Also in FIG. 5, MUX 530 functions as a switch for coupling signal IM DATA from SCI 510 to signal path DATA during IM communications and for coupling signal SDA (IIC data) to signal path DATA for IIC communications. The switching function of MUX 530 is controlled by signal CTRL that is generated by microprocessor 520. A tri-state output feature of MUX 530 provides a high impedance state at the output of MUX 530 when the bi-directional terminal coupled to signal DATA operates as an input. Thus, the system in FIG. 5 retains the bus signal structure of FIG. 1 while utilizing additional hardware features to generate the bus signals.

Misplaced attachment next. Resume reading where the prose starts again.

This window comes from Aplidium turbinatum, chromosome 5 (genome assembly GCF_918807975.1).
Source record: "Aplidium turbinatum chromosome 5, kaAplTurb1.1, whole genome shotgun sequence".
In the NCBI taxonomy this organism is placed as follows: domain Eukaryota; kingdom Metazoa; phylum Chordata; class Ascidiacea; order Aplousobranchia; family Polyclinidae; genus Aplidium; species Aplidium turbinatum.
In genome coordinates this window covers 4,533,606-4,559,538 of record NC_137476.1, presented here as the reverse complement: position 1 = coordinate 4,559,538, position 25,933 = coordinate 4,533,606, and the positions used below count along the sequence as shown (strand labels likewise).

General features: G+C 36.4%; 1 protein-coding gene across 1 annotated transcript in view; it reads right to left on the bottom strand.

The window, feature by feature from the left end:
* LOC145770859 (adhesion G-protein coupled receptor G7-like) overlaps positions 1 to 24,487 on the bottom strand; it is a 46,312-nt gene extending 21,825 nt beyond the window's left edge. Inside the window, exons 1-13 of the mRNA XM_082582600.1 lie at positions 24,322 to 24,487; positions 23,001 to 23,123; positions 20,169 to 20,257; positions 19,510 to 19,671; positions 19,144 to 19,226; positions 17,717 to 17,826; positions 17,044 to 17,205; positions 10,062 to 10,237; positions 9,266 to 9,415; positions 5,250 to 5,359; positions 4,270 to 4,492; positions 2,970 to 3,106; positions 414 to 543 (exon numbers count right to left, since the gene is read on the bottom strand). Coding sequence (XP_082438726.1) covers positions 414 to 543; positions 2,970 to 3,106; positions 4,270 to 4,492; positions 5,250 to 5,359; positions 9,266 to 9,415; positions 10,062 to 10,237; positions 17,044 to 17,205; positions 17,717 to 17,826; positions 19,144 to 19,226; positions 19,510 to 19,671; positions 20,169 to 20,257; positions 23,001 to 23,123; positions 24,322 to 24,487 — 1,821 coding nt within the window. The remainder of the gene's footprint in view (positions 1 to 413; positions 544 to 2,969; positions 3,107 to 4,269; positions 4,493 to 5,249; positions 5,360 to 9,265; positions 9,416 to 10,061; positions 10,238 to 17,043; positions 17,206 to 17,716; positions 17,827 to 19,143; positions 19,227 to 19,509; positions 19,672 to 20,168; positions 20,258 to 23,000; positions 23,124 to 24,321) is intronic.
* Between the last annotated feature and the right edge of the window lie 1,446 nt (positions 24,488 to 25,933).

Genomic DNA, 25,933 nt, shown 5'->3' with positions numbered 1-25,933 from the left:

Various modifications of the described embodiments will be apparent to one skilled in the art. For example, although the invention has been described in the context of television signal processing systems, the invention is applicable to any bus controlled system that involves multiple bus protocols. In addition, the invention is applicable to bus protocols other than the exemplary IIC and IM protocols that are discussed above. These and other modifications are intended to be within the scope of the following claims.
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|U.S. Classification||340/4.2, 340/2.8, 370/438, 370/395.5, 370/395.62|
|International Classification||G06F13/38, G06F13/42|
|Cooperative Classification||G06F13/4291, G06F13/387|
|European Classification||G06F13/38A4, G06F13/42S4|
|Jun 12, 1995||AS||Assignment|
Owner name: THOMSON CONSUMER ELECTRONICS, INC., INDIANA
Free format text: ASSIGNMENT OF ASSIGNORS INTEREST;ASSIGNORS:EDDE, GABRIEL A.;LANDIS, MICHAEL D.;REEL/FRAME:007583/0146
Effective date: 19950526